Stanford firefighters give crash course in fire safety to senior citizens

October 21, 2004|EMILY BURTON

STANFORD - Ninety-two year old Terry Johnson learned Wednesday that you're never too old to learn.

Wednesday's lessons included some that could help save his life.

Johnson joined his fellow senior citizens at the Lincoln County Adult Day Health Center to participate in a crash course in fire safety, given by the Stanford Fire Department. The department also visits local schools with the same message, fire safety is no accident.

Fire chief Ken McDaniel and firefighter Robin Jones handed out household safety tips along with pamphlets, instructing participants on everything from the importance of fire detectors to the dangers of space heaters.

The program is a way to remind kids and adults that the onset of winter brings added fire hazard, most of them preventable with a little common sense and a new battery, said McDaniel.


"I have smoke detectors that have been donated," and if they already have detectors at home that they can't reach, "I'll even change the batteries for you," McDaniel told the crowd.

Heaters are a concern

Another concern during colder months is heater safety, said McDaniel. Watch what you have stored in supply closets next to the water heater or other appliances. Those items give off heat, and if dry tinder such as cardboard boxes are stacked too close, you have a point of ignition.

Space heaters are one of several serious winter-time fire threats. Jones confirmed rumors that hairspray and perfume should not be used around them, since both are highly flammable. Dry materials should never be placed nearby and all equipment should be inspected regularly, especially when being used in a trailer home.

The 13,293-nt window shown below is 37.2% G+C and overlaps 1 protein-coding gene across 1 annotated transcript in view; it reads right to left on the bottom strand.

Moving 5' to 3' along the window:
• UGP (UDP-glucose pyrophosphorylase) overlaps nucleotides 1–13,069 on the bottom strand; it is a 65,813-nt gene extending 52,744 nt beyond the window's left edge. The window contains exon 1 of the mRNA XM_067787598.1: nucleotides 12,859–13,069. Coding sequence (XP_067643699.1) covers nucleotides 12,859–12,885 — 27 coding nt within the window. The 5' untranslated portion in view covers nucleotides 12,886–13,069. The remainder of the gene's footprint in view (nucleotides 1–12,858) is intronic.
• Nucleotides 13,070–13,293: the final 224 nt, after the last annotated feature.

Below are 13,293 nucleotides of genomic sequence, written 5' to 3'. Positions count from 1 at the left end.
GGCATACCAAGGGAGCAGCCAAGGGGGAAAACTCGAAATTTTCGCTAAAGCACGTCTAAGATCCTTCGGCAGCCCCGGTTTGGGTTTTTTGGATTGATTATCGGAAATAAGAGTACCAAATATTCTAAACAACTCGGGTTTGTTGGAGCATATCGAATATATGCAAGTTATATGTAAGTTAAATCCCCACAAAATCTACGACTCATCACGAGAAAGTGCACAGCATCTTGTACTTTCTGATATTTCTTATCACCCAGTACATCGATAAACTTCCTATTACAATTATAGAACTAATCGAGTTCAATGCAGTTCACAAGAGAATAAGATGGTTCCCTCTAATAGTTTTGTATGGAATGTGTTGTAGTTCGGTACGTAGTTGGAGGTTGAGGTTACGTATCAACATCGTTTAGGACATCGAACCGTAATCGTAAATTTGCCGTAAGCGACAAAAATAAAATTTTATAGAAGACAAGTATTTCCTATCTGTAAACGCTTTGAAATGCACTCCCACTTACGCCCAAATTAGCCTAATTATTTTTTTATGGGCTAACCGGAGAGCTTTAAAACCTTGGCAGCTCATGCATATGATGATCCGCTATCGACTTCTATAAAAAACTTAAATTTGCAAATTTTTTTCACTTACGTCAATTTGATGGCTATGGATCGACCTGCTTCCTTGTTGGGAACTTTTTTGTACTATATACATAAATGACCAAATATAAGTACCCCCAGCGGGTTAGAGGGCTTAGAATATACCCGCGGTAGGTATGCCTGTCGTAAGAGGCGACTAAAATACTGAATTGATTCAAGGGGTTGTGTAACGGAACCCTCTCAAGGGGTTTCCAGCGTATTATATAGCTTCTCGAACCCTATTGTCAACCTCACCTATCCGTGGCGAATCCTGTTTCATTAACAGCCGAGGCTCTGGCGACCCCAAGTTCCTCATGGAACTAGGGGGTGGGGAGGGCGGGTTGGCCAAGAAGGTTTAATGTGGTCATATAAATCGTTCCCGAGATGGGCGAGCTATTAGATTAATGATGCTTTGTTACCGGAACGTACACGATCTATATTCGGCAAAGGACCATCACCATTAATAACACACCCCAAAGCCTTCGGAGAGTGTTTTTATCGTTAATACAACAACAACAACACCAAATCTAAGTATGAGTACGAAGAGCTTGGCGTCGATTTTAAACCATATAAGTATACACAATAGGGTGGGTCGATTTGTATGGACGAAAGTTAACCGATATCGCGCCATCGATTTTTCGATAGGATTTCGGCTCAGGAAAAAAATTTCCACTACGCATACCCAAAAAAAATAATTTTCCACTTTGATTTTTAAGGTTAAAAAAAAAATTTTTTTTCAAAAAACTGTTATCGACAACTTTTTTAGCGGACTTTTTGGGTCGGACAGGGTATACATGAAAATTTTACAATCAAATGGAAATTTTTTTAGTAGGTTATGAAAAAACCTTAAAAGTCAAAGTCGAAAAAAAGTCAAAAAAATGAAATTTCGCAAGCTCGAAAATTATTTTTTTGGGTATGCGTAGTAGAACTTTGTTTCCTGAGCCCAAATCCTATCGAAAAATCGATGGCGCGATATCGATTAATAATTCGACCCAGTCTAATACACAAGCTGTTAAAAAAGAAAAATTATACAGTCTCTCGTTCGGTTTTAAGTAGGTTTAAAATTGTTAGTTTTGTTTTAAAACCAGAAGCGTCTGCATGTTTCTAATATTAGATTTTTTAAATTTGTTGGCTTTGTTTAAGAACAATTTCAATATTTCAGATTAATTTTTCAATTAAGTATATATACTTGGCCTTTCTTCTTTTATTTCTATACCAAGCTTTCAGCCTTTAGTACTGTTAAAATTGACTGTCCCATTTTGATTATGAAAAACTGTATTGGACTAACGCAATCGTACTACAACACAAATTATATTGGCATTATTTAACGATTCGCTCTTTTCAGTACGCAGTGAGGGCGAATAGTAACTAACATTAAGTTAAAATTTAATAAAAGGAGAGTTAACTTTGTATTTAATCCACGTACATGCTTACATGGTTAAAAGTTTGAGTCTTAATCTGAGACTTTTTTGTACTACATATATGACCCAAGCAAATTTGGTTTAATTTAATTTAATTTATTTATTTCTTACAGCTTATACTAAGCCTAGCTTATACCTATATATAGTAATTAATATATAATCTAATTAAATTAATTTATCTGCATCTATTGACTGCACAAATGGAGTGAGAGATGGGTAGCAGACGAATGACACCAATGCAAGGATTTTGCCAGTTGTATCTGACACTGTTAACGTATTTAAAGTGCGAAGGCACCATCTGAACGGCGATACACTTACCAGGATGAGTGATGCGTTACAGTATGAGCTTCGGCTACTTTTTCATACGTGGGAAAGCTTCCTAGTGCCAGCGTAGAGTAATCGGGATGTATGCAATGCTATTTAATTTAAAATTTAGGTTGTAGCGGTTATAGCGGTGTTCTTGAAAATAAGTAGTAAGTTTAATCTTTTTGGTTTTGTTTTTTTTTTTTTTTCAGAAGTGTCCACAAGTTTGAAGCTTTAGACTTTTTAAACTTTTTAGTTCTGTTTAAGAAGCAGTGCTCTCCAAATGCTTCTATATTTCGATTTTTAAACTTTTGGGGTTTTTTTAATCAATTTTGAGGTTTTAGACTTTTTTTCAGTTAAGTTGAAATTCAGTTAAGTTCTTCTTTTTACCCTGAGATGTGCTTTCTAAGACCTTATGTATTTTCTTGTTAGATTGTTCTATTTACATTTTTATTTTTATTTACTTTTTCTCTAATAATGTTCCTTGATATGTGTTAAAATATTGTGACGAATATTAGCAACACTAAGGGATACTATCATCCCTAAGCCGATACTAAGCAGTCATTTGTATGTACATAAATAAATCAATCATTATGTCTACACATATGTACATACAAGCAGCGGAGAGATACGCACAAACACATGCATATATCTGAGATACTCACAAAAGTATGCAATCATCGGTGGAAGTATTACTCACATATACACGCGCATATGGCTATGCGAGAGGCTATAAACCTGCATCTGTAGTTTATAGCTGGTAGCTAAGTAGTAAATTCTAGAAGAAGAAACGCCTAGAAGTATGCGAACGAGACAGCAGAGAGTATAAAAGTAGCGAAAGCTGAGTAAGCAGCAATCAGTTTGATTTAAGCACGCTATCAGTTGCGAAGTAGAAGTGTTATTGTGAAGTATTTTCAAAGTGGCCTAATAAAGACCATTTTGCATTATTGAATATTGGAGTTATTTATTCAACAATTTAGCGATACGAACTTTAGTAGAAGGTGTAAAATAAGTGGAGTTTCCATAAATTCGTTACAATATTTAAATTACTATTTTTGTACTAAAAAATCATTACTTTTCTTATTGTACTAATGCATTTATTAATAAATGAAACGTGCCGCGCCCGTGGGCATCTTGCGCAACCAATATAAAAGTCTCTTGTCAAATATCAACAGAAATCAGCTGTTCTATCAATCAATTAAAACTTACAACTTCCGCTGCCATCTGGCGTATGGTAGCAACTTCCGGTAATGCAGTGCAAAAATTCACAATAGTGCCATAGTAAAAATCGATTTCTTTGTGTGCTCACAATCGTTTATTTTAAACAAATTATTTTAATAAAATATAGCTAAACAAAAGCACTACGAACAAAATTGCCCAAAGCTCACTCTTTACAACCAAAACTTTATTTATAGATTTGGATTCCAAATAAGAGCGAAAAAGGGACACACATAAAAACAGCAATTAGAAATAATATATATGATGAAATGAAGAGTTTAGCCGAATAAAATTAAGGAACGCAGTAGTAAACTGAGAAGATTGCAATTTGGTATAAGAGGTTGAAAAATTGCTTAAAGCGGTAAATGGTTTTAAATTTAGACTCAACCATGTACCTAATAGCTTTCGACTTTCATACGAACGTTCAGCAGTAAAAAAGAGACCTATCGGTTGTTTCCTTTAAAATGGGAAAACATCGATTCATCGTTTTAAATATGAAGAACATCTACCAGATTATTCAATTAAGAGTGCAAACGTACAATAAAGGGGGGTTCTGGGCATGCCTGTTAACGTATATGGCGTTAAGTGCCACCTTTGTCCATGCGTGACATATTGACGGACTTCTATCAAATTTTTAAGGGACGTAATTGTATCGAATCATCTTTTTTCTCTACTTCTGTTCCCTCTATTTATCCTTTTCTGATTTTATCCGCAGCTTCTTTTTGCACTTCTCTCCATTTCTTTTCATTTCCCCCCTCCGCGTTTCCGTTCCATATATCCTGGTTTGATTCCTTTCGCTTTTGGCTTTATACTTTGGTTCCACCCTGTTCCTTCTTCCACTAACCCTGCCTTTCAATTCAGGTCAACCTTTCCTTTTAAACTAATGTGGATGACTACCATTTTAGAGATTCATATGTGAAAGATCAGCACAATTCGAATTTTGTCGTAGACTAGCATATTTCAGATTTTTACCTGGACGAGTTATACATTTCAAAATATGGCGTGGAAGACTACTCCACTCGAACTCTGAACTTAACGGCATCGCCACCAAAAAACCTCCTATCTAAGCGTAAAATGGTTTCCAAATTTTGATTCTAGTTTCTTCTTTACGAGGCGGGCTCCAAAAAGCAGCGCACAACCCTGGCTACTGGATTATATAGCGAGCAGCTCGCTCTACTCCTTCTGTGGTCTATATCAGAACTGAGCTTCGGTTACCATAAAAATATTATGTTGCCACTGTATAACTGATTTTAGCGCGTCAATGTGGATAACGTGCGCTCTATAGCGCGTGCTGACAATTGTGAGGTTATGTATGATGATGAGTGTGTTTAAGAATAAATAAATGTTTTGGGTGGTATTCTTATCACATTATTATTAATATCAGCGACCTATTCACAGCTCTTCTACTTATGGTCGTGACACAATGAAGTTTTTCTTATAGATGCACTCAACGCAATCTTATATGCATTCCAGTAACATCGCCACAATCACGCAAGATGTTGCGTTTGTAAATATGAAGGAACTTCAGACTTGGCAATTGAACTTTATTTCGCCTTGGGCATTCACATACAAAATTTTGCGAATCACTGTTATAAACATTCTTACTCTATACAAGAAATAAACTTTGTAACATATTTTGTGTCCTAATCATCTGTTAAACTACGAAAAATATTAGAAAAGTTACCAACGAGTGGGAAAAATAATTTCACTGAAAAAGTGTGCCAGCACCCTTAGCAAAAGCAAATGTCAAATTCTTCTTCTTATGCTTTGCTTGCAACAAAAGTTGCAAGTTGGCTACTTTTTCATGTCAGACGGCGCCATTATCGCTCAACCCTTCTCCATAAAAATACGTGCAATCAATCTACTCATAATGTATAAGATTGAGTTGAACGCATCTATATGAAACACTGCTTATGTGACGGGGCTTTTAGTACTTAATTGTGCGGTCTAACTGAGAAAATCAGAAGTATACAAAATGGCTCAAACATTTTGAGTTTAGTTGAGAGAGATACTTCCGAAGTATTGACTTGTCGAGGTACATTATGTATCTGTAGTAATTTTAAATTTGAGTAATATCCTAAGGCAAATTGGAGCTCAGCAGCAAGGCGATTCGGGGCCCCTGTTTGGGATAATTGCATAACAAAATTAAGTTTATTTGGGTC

Mobile homes are also extremely flammable, Jones said. Built with a different set of safety standards than regular houses, it only takes about five minutes for a trailer to be engulfed.

"If you have any type of fire in a mobile home, get out. Don't try to save anything, just get out," McDaniel said.

Fire prevention is not the only health concern of senior citizens, said care center Administrator Sue Cowan.

"Preventing falls, that's something that is a very big issue," like removing foot-snagging throw rugs and making sure people use the appropriate walking equipment, such as canes or walkers. "You don't think about the little things that are big issues that keep people safe."

Showing how firefighters would look

Wearing about 30 pounds of equipment, McDaniel ended the presentation on a high note by crawling down the line of spectators to demonstrate how a firefighters would look when trying to find them in a smoke-filled room. His air mask hissed as he breathed, the cumbersome suit being likened to a space man's uniform. It was scary enough in broad daylight, said some witnesses, let alone should they be confronted by the bright yellow garb in an emergency rescue.

Some people do hide when firefighters are trying to find them through the smoke, said McDaniel, all the more reason for him to visit local schools and community centers in his rescue gear.

The fire safety presentation did more than just educate, it also helped keep her client's minds active said Cowan.

"You have to stimulate the mind as well as the body to keep people in the best physical shape possible," Cowan explained.

Sitting among the row of quilt-draped recliners, Johnson had no difficulty appearing decades less than his near century age as he watched the presentation with enthusiasm.

"He really enjoyed this, he really did," Susan Buchanan, a nurse said.

The day health center crowd always appreciates visits from the fire department, said Jones. "It raises their spirits a lot. Every time we come up here, they love us."

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